|From the Editor's Desk
Editor in Chief
Assistant Production Manager
n the Chicagoland area we are knee deep in winter. For many of us, this is a depressing time of the year. I've suffered from the effects of SAD (Seasonal Affective Disorder) for years. I'm an outdoor person and don't like being cooped up inside especially when the only chance for any outdoor activity is shoveling snow. At least February is the last full month of winter and we'll shortly start to see a little give in Mother Nature's clutch.
It's so basic that many people who suffer from seasonal depression forget that to combat cabin fever we have to do fun things. This is the time of the year when the show season kicks off. Now that the holidays are behind us it's time to spend a day at a show.
Obviously, there are big shows to attend, but just because the Nuremberg Toy Fair might be just a tad out of reach for many of us it doesn't mean there aren't plenty of other shows to attend. Train shows are always held during the winter months, and almost all of the local radio control flying clubs hold swap meets this time of the year. These are a nice way to spend a day off other than to stare at a television set watching an old movie for the hundredth time.
Attending a show doesn't always have to be 100 percent business. A local show might be the perfect avenue to interact socially with customers. Taking the opportunity to talk about growing children or other personal matters —without prying— in a neutral environment can reap huge rewards at a later date. People remember those business leaders who took a personal interest in their lives and listened to what was said. These are the people you will find shopping at your store on a regular basis.
One of the events Cindy and I will attend this month is E-Fest. Hosted by Great Planes and sponsored by a number of companies including Hobby Merchandiser. We always have a good time. It's a nice weekend away from the store for Cindy, and we both conduct a fair amount of business along with the fun of flying radio control airplanes and helicopters.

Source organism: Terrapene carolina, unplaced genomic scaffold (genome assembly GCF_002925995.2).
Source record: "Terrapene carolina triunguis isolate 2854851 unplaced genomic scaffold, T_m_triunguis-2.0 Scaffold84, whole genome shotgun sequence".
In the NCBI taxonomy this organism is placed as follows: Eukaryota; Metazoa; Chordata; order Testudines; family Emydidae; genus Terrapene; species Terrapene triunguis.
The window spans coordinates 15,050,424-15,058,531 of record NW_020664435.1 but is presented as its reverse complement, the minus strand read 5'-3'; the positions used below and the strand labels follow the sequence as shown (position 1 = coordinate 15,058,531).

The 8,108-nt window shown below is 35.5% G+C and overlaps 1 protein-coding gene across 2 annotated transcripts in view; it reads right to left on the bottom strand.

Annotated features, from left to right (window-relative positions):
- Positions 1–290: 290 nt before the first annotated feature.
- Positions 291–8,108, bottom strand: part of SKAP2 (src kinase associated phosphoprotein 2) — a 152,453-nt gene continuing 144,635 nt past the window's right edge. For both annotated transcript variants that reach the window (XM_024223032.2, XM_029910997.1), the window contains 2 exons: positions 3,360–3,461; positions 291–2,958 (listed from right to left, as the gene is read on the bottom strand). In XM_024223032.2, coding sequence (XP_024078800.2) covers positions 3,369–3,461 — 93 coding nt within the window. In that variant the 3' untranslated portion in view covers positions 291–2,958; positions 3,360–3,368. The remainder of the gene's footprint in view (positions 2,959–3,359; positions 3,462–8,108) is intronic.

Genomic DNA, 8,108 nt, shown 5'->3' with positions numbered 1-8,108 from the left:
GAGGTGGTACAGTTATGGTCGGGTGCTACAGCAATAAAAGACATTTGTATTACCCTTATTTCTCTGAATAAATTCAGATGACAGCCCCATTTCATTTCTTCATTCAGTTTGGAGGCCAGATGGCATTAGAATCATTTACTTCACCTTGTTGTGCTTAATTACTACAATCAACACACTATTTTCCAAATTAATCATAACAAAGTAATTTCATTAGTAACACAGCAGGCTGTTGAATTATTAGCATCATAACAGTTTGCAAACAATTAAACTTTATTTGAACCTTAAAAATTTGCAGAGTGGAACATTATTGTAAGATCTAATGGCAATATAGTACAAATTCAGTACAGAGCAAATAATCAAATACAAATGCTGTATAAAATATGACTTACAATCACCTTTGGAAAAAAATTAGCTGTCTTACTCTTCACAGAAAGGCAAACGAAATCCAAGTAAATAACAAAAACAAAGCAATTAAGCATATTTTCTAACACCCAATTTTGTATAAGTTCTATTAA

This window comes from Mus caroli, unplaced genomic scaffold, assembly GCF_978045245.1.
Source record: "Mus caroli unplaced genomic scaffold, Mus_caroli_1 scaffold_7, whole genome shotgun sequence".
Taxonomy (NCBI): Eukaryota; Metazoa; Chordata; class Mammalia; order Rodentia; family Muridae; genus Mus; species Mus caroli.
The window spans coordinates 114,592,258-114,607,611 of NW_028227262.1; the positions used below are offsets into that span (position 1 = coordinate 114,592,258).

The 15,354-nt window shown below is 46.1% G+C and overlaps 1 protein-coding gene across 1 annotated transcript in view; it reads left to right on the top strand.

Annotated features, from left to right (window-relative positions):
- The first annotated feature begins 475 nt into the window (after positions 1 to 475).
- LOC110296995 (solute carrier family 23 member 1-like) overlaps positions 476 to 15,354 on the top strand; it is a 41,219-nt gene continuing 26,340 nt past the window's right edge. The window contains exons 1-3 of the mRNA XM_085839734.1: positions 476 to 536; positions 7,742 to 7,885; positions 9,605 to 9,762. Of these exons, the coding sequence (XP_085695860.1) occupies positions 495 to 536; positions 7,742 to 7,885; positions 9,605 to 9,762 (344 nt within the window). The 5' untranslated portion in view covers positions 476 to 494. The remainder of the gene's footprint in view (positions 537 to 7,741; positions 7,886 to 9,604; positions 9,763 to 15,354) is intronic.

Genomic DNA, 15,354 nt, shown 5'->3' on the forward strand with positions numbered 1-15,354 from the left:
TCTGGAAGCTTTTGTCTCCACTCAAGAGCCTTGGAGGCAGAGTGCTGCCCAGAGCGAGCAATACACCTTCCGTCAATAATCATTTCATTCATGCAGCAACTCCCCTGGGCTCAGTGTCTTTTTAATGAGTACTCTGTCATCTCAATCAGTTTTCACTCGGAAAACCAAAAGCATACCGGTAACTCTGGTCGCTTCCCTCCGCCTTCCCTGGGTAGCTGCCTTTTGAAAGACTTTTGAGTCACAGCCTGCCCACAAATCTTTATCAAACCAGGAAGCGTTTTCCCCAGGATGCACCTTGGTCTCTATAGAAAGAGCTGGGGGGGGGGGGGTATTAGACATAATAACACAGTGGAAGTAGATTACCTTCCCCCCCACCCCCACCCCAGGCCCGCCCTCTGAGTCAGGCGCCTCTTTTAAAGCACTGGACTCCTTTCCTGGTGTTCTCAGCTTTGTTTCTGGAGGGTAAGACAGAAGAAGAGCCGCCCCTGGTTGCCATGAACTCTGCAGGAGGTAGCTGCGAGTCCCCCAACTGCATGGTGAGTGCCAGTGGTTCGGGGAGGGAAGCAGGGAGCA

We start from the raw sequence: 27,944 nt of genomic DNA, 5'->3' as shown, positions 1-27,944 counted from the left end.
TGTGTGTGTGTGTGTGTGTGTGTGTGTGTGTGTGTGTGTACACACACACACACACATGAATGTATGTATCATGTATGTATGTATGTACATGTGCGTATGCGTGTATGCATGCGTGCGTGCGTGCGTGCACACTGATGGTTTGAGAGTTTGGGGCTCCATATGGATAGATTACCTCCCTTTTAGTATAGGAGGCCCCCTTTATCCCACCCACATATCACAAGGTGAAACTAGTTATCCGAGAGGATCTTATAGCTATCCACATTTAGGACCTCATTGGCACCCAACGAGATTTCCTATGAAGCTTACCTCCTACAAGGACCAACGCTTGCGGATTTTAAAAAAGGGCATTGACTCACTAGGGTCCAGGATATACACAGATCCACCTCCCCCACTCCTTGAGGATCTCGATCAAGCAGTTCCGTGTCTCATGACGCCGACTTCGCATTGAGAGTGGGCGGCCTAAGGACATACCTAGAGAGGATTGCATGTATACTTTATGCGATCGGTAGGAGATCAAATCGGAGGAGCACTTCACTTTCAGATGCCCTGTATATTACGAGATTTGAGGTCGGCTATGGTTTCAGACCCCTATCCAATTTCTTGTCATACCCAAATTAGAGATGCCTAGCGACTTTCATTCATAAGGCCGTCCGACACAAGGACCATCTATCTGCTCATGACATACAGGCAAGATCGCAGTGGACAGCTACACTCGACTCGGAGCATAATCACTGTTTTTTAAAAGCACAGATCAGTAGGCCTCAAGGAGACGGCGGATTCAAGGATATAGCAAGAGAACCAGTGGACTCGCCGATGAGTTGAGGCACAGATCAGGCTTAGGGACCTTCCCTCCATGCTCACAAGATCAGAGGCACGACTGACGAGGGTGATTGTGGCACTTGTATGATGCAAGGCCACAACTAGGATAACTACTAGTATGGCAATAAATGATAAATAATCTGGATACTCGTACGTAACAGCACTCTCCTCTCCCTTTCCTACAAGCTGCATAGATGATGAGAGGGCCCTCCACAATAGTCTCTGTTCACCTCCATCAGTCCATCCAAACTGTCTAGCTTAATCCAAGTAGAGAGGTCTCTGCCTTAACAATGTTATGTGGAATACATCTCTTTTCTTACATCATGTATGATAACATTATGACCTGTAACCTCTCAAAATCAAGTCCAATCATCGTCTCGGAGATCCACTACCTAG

That said, I'm not exactly sure how things will work out this year. The only weekend the University of Illinois had open was Feb 15-16. That put our arrival on Friday, February 14, Valentine's Day. I don't believe a romantic dinner of fast food in a motel room filled with foam airplanes and micro helicopters is what Cindy had in mind, and I'm sure she'll get some extended mileage out of this at my expense.
It sounds odd, and without a doubt it goes along with the winter blues and a person's desire to usher in warm weather, but even though boats represent only a small segment in the overall radio control market, they always sell well in the winter. Customers will look at a box that often pictures the contents in an outdoor setting of warm weather and sunshine and, frequently, a sandy beach. Who wouldn't be attracted to such thoughts?
To change things up, this month's issue contains four styles of boats. We'll cover the gamut from a beginner's slow-mover, to a radio control conversion of a scale plastic model, a semi-scale replica of the type of boat seen in every port city throughout the world, and a small, but fast and extremely affordable racing hull.
The next time you have a customer wandering around looking for an out of the ordinary winter purchase, suggest a boat. Just show him the box, mention how you're also looking forward to warm weather, and let the rest of the pieces fall into place. HM
Until next month,